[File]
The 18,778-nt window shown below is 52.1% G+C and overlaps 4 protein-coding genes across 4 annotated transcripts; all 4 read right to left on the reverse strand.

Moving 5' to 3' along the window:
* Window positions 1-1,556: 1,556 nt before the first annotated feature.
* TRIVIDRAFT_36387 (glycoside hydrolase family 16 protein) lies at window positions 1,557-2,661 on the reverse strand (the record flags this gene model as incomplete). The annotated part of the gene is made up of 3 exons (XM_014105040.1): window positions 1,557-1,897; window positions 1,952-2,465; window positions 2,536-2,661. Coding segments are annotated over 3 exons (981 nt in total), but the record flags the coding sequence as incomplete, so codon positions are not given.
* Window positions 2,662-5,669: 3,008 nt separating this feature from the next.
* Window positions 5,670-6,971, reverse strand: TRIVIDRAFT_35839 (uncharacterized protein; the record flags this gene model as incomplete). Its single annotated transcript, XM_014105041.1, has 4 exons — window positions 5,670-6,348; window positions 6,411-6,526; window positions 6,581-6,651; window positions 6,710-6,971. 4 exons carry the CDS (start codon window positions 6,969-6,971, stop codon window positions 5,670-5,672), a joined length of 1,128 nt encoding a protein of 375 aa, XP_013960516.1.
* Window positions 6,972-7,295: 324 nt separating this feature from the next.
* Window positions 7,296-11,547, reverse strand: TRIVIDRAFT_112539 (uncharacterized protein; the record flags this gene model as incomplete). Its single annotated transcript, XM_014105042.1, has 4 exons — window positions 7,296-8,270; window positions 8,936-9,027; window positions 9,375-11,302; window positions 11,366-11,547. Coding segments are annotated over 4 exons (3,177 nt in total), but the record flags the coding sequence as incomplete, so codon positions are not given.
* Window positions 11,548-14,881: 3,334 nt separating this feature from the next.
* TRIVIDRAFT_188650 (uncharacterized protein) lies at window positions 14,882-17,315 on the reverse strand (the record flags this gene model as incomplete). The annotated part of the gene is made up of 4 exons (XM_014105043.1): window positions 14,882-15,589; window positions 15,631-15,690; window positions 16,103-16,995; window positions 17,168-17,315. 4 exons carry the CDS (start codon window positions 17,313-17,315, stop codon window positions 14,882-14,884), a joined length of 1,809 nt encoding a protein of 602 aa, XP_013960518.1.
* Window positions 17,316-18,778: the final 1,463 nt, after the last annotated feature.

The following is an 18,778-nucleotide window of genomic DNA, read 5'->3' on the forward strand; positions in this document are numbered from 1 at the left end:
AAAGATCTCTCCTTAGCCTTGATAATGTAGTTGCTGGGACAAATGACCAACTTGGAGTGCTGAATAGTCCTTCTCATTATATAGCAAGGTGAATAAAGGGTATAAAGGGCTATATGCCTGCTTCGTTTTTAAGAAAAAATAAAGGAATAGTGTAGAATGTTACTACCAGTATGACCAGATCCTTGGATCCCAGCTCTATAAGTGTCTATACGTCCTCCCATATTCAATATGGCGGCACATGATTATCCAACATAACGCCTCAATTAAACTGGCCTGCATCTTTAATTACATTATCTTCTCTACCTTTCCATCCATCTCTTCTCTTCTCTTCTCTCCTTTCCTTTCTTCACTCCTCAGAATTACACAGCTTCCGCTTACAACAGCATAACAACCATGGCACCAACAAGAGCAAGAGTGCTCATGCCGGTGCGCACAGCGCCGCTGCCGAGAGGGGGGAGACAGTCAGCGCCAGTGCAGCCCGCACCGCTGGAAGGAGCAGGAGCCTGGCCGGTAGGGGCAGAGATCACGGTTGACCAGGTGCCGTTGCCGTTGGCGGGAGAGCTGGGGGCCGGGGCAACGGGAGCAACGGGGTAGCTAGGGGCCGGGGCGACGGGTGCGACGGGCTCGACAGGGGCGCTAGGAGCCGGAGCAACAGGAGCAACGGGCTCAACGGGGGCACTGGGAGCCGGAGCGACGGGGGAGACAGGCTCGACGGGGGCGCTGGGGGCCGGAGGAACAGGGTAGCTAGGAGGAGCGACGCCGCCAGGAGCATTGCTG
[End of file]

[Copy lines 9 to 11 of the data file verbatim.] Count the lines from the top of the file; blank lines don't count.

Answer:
* Window positions 11,548-14,881: 3,334 nt separating this feature from the next.
* TRIVIDRAFT_188650 (uncharacterized protein) lies at window positions 14,882-17,315 on the reverse strand (the record flags this gene model as incomplete). The annotated part of the gene is made up of 4 exons (XM_014105043.1): window positions 14,882-15,589; window positions 15,631-15,690; window positions 16,103-16,995; window positions 17,168-17,315. 4 exons carry the CDS (start codon window positions 17,313-17,315, stop codon window positions 14,882-14,884), a joined length of 1,809 nt encoding a protein of 602 aa, XP_013960518.1.
* Window positions 17,316-18,778: the final 1,463 nt, after the last annotated feature.